POLICE are treating an early hours blaze that gutted a house in Slimbridge today as suspected arson.
More than 20 firefighters battled to bring the fire, at a vacant four-bedroom house in Shepherd’s Patch, under control after the alarm was raised by neighbours.
Gloucestershire Fire and Rescue said it received several 999 calls from Slimbridge residents reporting the house fire in the early hours of the morning.
Two fire crews from Dursley Fire Station arrived at the scene just before 12.30am and called for back up. Two additional appliances were sent from Stroud and Wotton-under-Edge Fire Stations.
According to Gloucestershire Fire and Rescue the property was well alight and 23 firefighters battled to bring the inferno under control using water from the Gloucester and Sharpness canal. Crews remained there for four hours.
Station commander Colin Southwood said: "Flames were through the roof on arrival at the scene, crews worked effectively to extinguish the fire within the first hour, firefighters proceeded to dampen down the roof embers and ensure what remained of the building was safe."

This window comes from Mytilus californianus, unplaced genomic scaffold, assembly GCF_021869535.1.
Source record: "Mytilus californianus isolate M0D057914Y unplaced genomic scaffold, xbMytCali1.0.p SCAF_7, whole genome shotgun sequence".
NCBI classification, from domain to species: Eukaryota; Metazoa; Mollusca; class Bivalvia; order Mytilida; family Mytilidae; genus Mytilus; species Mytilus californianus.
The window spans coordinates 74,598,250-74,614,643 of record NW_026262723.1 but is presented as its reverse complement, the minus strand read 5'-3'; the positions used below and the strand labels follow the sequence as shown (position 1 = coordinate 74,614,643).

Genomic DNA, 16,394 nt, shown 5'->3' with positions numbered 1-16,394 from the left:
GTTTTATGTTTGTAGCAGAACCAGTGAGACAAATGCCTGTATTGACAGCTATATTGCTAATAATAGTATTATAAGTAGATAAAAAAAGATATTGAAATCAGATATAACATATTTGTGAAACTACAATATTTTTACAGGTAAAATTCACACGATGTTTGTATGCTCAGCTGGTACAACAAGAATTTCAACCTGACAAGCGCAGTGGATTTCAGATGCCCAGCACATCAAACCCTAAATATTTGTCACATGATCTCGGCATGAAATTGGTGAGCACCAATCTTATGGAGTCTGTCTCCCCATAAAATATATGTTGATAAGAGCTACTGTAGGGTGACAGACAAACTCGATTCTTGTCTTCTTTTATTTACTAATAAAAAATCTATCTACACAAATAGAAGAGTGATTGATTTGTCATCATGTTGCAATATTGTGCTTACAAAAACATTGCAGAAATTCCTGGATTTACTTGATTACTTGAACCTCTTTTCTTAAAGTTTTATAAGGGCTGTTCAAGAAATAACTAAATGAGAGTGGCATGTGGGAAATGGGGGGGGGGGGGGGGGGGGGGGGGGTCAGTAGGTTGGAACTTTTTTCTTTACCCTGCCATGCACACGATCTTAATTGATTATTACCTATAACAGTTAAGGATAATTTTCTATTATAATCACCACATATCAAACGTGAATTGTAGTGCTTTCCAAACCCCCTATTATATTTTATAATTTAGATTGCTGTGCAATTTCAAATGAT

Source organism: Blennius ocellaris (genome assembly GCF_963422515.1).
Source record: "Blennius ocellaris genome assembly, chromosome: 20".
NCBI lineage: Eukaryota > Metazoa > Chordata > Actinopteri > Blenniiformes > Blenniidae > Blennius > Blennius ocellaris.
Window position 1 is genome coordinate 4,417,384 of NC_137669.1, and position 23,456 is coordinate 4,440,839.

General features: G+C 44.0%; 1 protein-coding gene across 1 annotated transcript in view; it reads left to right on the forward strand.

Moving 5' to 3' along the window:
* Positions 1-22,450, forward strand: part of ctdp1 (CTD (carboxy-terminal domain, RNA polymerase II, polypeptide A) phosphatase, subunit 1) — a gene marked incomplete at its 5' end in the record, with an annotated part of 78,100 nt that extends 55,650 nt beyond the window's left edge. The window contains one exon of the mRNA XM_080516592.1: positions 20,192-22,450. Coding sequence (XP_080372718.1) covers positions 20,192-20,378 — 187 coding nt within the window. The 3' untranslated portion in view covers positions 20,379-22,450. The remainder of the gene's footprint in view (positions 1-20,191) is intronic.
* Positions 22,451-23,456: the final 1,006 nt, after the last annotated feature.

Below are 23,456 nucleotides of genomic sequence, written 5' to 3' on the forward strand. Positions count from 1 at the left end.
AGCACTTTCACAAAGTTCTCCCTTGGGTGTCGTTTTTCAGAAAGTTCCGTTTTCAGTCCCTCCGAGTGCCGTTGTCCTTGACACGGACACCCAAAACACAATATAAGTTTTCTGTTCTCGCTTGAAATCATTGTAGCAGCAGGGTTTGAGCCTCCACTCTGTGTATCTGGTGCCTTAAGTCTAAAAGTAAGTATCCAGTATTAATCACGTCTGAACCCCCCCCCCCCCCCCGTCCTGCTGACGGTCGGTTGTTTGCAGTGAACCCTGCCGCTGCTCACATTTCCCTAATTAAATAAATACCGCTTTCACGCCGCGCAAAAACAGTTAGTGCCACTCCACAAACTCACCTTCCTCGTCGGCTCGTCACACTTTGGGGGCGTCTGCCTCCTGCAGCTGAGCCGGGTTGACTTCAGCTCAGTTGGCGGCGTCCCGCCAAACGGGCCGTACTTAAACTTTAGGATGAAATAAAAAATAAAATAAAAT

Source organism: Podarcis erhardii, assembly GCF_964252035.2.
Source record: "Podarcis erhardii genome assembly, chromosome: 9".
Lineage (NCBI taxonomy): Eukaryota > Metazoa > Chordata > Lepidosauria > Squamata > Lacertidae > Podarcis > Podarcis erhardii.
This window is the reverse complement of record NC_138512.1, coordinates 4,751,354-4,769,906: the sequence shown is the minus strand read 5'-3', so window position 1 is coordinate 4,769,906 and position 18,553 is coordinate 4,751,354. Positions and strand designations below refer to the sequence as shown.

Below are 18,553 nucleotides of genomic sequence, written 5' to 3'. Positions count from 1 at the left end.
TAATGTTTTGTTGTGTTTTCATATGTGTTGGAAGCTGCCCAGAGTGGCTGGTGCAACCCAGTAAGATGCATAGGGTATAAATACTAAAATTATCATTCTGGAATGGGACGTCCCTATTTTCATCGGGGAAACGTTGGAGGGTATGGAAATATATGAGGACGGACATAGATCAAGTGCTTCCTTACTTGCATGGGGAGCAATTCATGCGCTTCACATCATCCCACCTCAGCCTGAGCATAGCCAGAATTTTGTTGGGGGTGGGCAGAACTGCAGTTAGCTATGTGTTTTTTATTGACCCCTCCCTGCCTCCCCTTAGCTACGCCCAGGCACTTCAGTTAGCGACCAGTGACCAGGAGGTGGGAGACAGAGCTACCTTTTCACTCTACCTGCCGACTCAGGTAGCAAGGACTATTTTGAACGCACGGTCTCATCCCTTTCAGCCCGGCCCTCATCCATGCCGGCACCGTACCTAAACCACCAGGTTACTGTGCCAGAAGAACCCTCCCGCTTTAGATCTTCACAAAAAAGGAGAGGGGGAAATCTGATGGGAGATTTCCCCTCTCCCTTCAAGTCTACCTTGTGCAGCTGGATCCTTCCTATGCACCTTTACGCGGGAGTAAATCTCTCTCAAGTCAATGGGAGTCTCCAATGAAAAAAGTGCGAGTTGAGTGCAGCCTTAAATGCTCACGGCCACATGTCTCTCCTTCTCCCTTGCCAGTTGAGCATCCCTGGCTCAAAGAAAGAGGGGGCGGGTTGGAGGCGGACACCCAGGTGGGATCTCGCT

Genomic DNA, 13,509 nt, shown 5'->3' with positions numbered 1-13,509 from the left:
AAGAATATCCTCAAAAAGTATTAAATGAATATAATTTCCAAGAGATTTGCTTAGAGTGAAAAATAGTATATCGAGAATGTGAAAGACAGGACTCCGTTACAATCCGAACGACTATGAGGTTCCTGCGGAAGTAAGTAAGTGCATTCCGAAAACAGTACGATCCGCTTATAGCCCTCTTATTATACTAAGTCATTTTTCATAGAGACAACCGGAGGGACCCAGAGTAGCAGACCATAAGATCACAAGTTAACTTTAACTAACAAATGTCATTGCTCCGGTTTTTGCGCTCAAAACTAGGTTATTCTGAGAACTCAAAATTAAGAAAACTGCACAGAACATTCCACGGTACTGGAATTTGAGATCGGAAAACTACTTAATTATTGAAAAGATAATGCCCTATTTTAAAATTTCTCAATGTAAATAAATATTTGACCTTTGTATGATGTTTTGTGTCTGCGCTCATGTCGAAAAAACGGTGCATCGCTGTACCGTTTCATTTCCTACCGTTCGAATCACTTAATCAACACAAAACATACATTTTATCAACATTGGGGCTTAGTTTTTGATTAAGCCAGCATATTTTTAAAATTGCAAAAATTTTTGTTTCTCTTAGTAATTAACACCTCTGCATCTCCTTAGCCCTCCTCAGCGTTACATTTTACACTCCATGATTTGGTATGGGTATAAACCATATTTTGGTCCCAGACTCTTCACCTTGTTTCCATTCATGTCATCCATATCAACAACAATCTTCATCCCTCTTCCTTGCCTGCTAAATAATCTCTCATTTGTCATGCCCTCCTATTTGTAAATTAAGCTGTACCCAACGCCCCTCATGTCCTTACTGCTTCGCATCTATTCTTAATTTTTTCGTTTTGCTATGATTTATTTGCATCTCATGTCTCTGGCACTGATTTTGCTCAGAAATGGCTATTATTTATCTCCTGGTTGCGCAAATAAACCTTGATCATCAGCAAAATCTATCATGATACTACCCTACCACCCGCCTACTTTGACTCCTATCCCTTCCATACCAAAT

David and Sylivia Hatcliffe, who live nearby, said they were woken by the emergency services.
Mr Hatcliffe told the Gazette: "We were woken at about 12.30am. We could see the fire and lots of blue flashing lights. The fire engines just kept coming. They were here for quite a while putting it out."
A neighbour, who asked not to be named, said: "We saw some flickering lights. We thought it was a car’s headlights. We looked out and saw flames coming through the roof."
Neighbours said the house had been empty for about two months following the death of its owner. The four-bedroom family home had only just been put on the market and had an asking price of £325,000.
Gloucestershire Police are now investigating the fire, which officers are treating as suspected arson.
Police have asked anyone who saw any suspicious activity in the area to call the non-emergency number 101, quoting incident number 7 of March 7, or contact Crimestoppers, anonymously, on 0800 555 111.